The Gary Lineker story tells us something about Britain today. It makes for uncomfortable reading, but a reality check wouldn’t do this country any harm at all – if nothing else to question what hell is going on.
NHS waiting lists, strikes, shortages and the ever-increasing crisis of daily life for millions is what we really have. All of this is happening because of some basic problems. Those basic problems do not include the global pandemic. Every country has had to deal with that, but in Britain, we are doing so much worse and lagging behind our peers on just about everything.
Remember the late 1990s – we had ‘Cool Britannia’. This was a period of increased pride in the culture of the United Kingdom. The economy was doing well, the City of London ruled the financial world, we had the Brit awards and Euro 96. It was well documented that fashion, music and culture were the envy of our European neighbours. Four Wedding and Funeral, Trainspotting, Liam Gallagher, and Damian Hirst, to name just a few – went global. Look now – what do you see after 25 years?
The start of our problems came with the financial crisis of 2008. It flatlined our economy. George Osborne and David Cameron, between them, decided against all economic orthodoxy to enact what turned out to be a class war. I say that because as an economic policy – austerity dramatically failed. Within a few short years, the national debt doubled – so saving money by cutting services didn’t work. The by-product of this failure was that the economy froze over and a poly-crisis-stricken country became the norm for nearly half the population.
Then something else happened. Oven ready deal? £350m a week to the NHS? International trade deals piling up causing us to smile each day as sunlit uplands make us wealthier? That was the next delusion sold to the nation. The reality of Brexit amid the lingering effects of the financial crisis is a mix of everything going wrong in Britain right now.
The truth is, the fight between the political ideologies in 2010 was won by the Conservative party who then managed everything into a doom loop. The financial crisis dealt UK plc a terrible body blow. Brexit hit us square in the solar plexus, and the uppercut came from mind-boggling mismanagement.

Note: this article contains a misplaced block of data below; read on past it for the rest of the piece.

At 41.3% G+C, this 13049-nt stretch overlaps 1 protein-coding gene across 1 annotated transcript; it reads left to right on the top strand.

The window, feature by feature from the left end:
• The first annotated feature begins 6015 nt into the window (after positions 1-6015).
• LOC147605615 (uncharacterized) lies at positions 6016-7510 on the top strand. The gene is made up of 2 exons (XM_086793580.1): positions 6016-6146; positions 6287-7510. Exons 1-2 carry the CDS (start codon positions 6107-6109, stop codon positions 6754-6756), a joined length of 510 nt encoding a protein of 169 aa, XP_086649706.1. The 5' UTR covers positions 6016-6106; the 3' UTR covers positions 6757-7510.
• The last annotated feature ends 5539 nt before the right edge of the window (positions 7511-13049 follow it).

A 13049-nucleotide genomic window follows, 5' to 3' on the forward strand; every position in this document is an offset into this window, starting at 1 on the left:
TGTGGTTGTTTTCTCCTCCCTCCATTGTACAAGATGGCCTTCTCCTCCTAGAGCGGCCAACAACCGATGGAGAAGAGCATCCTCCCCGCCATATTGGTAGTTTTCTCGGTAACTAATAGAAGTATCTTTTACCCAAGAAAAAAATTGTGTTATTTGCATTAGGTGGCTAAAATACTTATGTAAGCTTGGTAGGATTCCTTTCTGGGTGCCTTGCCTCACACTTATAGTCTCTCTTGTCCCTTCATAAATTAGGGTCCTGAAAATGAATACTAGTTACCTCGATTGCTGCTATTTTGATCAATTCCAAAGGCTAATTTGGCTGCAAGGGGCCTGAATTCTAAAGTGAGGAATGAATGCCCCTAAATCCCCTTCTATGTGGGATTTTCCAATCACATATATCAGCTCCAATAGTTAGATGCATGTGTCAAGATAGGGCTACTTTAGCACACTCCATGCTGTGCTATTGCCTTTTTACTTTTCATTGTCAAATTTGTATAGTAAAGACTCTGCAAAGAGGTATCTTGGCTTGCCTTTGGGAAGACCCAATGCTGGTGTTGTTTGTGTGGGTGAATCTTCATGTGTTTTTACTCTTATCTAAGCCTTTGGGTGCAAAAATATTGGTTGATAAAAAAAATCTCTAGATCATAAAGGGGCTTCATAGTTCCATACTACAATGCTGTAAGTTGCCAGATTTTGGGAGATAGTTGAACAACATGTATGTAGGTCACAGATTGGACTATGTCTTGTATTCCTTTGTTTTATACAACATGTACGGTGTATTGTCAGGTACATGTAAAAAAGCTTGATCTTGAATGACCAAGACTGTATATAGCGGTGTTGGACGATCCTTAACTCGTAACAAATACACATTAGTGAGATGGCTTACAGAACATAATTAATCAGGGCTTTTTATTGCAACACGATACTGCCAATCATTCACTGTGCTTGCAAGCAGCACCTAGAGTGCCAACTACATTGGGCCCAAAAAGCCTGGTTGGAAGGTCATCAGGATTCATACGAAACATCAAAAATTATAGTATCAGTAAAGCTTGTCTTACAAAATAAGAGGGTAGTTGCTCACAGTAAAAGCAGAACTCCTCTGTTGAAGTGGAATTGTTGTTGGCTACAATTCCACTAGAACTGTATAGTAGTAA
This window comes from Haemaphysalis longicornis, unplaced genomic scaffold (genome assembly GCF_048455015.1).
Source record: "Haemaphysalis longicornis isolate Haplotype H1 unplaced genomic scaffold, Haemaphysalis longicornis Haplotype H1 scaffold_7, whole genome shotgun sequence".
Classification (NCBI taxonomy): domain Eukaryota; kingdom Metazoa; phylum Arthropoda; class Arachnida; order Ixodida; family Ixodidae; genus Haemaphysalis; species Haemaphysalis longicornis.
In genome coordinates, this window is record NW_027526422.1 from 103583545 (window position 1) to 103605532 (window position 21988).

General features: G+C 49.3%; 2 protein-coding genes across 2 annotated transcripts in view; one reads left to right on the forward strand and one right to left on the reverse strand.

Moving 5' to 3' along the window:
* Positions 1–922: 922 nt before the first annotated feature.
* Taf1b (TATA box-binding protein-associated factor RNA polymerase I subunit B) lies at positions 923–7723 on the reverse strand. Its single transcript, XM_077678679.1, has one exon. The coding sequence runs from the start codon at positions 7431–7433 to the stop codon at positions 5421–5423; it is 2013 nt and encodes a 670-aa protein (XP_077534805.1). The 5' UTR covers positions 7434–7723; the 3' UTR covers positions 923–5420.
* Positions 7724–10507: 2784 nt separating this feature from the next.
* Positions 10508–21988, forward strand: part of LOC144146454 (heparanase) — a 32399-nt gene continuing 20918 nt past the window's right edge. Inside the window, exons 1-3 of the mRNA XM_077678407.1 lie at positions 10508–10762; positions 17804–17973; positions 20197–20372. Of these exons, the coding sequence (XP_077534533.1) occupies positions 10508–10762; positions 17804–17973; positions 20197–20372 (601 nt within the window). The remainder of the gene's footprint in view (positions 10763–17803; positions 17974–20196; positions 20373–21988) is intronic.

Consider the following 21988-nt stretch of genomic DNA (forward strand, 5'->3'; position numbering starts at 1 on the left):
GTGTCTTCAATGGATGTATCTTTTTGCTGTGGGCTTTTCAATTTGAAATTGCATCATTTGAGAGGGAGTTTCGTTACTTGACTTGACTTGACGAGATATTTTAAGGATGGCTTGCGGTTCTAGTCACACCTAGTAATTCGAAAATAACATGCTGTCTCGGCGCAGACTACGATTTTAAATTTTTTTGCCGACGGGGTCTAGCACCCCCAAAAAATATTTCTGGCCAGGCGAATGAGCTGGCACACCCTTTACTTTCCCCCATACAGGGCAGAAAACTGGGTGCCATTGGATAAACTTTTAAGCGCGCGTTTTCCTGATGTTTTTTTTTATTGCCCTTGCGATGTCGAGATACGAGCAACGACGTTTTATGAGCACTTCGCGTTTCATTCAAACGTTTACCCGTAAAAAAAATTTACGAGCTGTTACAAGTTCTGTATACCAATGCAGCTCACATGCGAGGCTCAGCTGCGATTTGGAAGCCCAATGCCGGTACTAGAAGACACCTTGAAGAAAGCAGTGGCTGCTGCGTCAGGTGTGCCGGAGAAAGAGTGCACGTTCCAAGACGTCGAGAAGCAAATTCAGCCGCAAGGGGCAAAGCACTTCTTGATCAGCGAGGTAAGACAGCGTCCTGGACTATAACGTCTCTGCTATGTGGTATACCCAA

The poly-crisis is worse than people realise.
In 2007, I predicted the financial crisis, not because I was a know-it-all financial guru but because there were many warnings from individuals commenting on the scale of shaky financial instruments being used in the property markets. At the time, the vast majority of commentators mocked predictions of a collapse. I predicted Brexit – not because I was an expert pollster but because public anger over the effects of the financial crisis were not reflected in political discourse when it came to the EU referendum. Something major was missing. As an aside, hedge funds were short-selling sterling – not just a hedge bet or a gamble – but in hundreds of £millions on the run-up to the Brexit referendum.
I predicted the subsequent political and economic fallout because Brexit was not an economic plan – it was based on an ideology. That ideology – ‘neoliberal capitalism’ or ‘trickle-down’ economics was already in disintegration mode. Brexit was simply a method of doubling down – and all it did was accelerate its inevitable failure. It also failed because if Jacob Rees-Mogg is your ‘Brexit Opportunities Minister’ – you knew, on day one, that he would flounder. And he did. He quite dramatically failed because there were no game-changing opportunities.
So what next?
The financial crisis came. The government of the day handled it very badly. Brexit came along, and the government handled it very badly. In both cases, the government got desperate. The former created a referendum to distract from the failure of its handling of the financial crisis and lost. Then a new government came along and got desperate – and everything else went wrong.